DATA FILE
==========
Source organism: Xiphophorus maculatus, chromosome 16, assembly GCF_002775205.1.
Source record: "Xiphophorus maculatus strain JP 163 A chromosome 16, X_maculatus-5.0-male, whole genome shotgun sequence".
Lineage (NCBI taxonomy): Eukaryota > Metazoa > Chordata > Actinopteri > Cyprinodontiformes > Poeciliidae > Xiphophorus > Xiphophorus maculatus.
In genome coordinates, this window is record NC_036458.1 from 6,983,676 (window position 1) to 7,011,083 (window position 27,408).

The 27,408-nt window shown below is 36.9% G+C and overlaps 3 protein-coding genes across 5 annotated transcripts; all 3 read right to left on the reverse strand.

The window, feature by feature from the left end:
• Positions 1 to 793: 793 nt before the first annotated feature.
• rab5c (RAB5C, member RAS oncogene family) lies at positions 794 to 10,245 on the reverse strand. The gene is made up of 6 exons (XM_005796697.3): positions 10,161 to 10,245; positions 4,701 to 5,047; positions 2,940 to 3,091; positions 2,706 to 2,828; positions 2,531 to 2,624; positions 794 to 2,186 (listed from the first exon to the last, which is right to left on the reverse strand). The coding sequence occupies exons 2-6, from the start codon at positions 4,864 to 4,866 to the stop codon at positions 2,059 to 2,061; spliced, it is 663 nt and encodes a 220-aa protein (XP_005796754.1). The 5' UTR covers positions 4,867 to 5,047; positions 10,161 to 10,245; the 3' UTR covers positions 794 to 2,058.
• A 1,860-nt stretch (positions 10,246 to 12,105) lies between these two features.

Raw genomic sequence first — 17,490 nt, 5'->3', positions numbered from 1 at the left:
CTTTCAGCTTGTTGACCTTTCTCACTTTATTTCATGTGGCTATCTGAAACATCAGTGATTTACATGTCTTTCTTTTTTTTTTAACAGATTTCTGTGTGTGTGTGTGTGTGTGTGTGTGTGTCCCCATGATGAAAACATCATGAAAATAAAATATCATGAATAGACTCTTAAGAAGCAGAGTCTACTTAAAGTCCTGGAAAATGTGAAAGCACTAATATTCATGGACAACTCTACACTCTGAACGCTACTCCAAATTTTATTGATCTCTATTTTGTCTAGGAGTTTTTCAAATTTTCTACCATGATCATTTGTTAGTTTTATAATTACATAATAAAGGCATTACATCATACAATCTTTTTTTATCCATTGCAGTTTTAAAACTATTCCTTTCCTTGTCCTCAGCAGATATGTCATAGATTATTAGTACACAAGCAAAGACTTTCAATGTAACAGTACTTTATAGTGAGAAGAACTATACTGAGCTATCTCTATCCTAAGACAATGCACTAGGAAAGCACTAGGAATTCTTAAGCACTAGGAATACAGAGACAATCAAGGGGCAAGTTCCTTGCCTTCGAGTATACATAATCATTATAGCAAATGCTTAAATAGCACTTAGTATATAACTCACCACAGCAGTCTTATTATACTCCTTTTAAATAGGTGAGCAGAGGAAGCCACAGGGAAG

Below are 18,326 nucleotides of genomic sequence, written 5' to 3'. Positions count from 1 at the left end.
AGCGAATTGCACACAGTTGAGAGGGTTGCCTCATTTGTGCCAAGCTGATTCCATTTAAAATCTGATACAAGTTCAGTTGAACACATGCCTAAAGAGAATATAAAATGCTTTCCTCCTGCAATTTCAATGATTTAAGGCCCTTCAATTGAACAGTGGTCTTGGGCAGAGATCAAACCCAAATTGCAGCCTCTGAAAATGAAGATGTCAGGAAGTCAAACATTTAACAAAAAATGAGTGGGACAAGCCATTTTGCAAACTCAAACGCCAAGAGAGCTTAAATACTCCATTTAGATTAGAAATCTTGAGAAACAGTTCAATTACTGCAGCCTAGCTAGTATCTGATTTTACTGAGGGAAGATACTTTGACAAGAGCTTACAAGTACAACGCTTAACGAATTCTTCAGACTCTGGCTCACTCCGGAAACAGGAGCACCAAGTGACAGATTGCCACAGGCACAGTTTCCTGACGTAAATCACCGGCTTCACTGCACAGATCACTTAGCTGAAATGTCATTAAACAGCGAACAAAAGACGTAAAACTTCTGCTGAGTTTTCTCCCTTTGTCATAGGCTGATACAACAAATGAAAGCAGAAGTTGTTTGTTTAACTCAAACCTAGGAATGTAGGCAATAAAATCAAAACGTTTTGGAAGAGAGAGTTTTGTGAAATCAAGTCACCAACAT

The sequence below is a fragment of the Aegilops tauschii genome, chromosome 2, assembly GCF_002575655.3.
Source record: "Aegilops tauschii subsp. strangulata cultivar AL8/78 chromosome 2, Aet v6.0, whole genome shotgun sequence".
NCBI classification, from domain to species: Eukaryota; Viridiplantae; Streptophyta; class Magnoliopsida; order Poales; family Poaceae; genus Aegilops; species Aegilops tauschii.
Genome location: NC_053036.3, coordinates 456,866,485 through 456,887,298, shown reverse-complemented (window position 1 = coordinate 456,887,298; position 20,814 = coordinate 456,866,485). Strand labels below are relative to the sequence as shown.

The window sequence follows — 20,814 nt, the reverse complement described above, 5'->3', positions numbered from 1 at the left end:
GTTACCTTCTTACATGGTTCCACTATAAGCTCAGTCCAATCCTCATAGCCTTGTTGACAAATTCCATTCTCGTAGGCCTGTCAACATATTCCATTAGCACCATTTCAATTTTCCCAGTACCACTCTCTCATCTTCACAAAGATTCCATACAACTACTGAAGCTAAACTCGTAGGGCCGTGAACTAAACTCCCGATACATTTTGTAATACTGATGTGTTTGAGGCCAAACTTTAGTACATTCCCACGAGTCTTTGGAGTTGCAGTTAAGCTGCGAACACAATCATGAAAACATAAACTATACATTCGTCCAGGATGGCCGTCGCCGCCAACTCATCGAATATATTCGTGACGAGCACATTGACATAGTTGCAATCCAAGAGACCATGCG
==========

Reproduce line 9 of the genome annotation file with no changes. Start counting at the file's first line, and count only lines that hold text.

• A 1,860-nt stretch (positions 10,246 to 12,105) lies between these two features.